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US Vice President Pence’s ‘new Cold War’ speech is a troubling sign

By sowing the seeds of Sinophobia and encouraging the public to question any interaction with China, there is a risk that Washington will lose its ability to think rationally about its China policy

By NewsChina Updated Nov.1

In a high-profile speech at the start of October, US Vice President Mike Pence launched a string of attacks against almost every aspect of China’s policies on trade, industry, the South China Sea, military expenditure, Taiwan, human rights, religion and cultural exchanges.  

Coming against the backdrop of escalating trade friction, Pence’s speech, the strongest made by a US President or Vice President since the normalization of US-China relations in 1972, sparked concerns among diplomats and analysts. Some compared it to Winston Churchill’s historic “Iron Curtain Speech” of 1946, which essentially began the Cold War.  

Given the complexity of the US-China relationship, disputes and disagreements between the two nations are not new. But Pence’s attack is unprecedented in tone.  

Most notable is that the speech reiterated earlier accusations, then took the attack further by accusing China of meddling in the US elections with “a whole-of-government approach” to sway US public opinion. Just days before, US President Donald Trump had made similar accusations, which China refuted as “groundless” and “slander.” In the US press, many described the allegations as far-fetched.  

As evidence, Pence seized on an advertorial about the trade war published in a newspaper in Iowa and paid for by a Chinese media outlet. But such practices have long been considered a form of “public diplomacy” in the US, and have been used by many nations. US allies including Israel, Saudi Arabia, Japan and European countries have contracted lobbyists to influence the US Congress in ways that go far further than anything China has allegedly done.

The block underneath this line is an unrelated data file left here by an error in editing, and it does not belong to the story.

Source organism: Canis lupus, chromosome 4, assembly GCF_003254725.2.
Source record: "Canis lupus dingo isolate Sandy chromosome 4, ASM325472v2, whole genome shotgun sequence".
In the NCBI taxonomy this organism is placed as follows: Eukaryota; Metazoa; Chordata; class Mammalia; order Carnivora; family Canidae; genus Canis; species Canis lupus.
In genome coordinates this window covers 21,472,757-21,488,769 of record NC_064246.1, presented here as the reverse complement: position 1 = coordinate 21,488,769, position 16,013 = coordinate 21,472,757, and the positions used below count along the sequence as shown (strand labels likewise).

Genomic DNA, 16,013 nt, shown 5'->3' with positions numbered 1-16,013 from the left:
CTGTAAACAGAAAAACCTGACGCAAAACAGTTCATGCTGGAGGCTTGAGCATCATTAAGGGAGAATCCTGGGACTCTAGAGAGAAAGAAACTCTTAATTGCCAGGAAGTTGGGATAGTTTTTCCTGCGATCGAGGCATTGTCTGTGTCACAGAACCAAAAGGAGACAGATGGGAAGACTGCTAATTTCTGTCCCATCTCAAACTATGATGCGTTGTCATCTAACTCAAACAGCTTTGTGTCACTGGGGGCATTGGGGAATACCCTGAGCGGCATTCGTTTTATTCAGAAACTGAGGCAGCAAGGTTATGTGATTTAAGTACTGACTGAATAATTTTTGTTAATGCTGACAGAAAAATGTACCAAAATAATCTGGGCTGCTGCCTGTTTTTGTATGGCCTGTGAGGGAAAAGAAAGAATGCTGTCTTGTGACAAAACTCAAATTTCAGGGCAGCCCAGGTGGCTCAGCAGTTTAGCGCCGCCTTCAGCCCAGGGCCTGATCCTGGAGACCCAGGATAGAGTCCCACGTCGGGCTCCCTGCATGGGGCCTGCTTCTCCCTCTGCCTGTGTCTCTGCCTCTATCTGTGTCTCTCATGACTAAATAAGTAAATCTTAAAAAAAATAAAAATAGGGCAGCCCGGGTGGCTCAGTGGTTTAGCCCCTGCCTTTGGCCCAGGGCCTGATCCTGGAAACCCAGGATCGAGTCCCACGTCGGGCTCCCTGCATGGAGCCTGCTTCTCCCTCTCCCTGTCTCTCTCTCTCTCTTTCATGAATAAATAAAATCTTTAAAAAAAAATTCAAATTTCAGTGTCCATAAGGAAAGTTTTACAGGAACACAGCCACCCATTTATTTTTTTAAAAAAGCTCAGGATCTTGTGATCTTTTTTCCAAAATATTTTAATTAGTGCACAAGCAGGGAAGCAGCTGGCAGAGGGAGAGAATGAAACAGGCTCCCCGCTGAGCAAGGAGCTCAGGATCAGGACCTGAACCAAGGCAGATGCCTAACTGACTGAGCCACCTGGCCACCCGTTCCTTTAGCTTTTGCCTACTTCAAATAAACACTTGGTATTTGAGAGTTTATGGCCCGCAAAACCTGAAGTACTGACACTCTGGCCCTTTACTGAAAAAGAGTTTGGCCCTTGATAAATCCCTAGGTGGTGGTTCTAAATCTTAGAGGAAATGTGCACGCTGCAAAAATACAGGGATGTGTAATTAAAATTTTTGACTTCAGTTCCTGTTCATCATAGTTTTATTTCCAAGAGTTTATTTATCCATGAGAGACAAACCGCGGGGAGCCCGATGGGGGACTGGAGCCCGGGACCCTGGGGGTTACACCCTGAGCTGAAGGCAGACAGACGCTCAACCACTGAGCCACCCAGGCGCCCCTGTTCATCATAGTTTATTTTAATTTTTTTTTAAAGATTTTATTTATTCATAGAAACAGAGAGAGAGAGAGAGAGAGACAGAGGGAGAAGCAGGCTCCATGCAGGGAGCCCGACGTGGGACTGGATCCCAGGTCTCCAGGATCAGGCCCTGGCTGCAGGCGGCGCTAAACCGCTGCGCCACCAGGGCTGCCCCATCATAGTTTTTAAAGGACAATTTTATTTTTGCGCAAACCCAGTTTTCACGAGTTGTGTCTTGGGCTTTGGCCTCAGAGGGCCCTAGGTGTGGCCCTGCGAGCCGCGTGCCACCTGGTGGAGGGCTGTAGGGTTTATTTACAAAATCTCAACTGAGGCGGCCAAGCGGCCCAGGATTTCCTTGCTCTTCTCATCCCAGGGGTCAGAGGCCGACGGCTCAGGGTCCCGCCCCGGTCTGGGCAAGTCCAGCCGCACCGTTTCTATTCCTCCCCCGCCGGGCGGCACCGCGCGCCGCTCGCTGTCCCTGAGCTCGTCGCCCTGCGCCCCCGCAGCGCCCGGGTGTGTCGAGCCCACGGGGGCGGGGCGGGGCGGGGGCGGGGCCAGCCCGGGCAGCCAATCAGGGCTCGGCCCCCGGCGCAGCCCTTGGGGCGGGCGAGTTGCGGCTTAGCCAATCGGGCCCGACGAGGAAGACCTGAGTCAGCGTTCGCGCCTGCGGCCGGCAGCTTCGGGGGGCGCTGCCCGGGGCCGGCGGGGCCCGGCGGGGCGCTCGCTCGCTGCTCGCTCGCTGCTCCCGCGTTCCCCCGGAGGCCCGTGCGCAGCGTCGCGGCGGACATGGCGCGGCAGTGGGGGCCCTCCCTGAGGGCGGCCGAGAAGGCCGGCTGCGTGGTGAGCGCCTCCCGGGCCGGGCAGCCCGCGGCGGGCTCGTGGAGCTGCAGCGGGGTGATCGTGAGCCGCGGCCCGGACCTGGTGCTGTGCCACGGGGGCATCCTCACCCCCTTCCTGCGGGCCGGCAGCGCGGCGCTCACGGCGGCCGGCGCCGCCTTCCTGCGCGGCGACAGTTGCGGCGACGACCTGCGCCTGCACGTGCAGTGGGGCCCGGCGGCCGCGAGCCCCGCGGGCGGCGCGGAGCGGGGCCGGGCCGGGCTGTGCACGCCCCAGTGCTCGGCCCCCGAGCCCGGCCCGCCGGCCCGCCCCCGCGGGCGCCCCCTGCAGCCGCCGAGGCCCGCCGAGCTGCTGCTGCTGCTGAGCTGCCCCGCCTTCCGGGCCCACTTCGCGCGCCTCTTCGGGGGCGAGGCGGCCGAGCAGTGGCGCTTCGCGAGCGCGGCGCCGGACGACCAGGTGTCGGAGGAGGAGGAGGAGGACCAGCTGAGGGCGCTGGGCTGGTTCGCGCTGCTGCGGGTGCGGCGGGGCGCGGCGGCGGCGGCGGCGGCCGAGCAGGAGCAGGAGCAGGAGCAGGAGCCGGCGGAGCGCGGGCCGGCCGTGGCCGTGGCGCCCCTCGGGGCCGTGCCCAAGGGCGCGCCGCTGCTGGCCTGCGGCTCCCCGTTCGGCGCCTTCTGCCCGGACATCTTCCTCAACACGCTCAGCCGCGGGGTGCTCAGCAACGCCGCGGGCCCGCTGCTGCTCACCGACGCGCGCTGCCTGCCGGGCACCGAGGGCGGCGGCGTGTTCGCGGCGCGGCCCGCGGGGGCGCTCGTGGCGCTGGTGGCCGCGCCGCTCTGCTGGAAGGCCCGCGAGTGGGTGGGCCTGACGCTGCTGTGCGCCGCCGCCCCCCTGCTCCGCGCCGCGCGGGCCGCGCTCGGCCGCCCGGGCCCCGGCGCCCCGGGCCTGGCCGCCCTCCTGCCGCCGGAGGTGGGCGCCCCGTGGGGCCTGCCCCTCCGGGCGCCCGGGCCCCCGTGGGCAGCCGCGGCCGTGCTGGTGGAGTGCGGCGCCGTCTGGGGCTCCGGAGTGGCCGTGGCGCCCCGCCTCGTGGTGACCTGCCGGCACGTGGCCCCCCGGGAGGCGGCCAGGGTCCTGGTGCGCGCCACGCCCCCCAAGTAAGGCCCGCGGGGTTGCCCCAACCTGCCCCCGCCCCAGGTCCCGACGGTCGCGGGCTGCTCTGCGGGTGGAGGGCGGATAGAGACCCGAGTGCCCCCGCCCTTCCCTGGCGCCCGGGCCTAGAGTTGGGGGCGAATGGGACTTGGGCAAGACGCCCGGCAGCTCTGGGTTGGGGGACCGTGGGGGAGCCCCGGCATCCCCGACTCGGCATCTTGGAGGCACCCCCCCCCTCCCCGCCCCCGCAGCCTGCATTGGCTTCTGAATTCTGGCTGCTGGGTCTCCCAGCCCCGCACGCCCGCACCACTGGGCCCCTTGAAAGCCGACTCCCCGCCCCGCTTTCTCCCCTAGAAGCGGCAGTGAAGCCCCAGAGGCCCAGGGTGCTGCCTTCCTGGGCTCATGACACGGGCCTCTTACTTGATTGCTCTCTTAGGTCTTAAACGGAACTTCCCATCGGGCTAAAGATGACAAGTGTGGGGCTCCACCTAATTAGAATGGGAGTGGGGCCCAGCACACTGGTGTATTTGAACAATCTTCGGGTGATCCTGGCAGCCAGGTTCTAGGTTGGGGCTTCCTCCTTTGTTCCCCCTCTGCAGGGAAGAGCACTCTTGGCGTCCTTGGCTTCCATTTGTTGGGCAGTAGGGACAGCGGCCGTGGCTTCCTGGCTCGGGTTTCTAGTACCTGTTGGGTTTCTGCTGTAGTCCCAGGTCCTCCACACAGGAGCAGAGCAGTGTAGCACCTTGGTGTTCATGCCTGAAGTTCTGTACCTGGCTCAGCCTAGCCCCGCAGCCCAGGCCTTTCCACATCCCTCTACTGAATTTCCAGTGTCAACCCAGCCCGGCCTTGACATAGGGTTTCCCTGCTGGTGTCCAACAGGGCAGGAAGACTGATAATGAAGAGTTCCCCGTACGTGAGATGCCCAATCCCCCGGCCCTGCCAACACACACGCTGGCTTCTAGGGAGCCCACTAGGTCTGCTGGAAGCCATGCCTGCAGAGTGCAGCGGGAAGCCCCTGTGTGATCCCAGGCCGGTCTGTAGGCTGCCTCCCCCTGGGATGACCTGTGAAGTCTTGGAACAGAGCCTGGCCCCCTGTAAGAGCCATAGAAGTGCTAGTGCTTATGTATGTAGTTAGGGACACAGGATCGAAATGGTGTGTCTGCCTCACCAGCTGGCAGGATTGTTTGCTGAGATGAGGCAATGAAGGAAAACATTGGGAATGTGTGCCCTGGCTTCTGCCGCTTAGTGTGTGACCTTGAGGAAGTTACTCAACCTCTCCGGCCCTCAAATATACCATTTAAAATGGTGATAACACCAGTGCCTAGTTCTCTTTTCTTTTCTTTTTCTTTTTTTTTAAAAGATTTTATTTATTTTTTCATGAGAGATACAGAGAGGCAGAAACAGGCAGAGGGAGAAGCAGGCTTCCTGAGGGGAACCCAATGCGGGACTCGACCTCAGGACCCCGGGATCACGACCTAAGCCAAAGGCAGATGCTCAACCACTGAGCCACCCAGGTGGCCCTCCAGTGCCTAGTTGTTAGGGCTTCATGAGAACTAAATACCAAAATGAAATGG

Trump also hinted that China’s retaliation –increased tariffs on American agricultural products, such as soybeans, was an attempt to meddle in the US elections, as it is perceived to target Trump’s voter base. But if China’s tariff on American soybeans, an issue completely under the remit of China, constitutes US election meddling, what about the European Union and Japan’s decision to buy more soybeans from the US, which obviously pleases Trump but potentially harms Democratic candidates? 

Pence’s speech may serve a domestic agenda to promote the Republican position in the mid-term elections, calling on voters to rally behind Trump against a common evil enemy, China. Trump himself has used accusations against China to distract the media’s focus away from allegations of Russia’s involvement in the US elections.  

The US should stop using China as a scapegoat for its domestic problems. Take the issue of trade. Mainstream economists agree that the US trade deficit to other industrial powers is not a result of “unfair deals,” but a by-product of the status of the US dollar being a global reserve currency. This status has conferred on the US a range of economic and financial advantages such as low interest rates and high stock prices. The trade deficit is also the result of the US’s liberal monetary policy that spurs capital-intensive industries at the cost of labor-intensive ones, and in China’s case, a ban on high-tech exports to China, which distorts the complementary trade relationship between the two countries.  

Unfortunately, rather than a rational debate, the Trump administration has taken an increasingly feverish tone, resorting to emotion over reason. This tone has the potential to transform into a dangerous new form of McCarthyism. By sowing the seeds of Sinophobia and encouraging the public to question any interaction with China, there is a risk that Washington will lose its ability to think rationally about its China policy. Reports about debates within the Trump administration over whether to ban Chinese students already hint at such a trend.  

The US should think twice before confronting China on every front. There is no doubt that a more confrontational approach will harm China, but it would damage US interests as well. After decades of globalization, China has been a major player in the international community and staunch supporter of multilateralism. Treating China as the number one strategic enemy of the US will force other countries to take sides, which would have catastrophic consequences for global peace, stability and prosperity.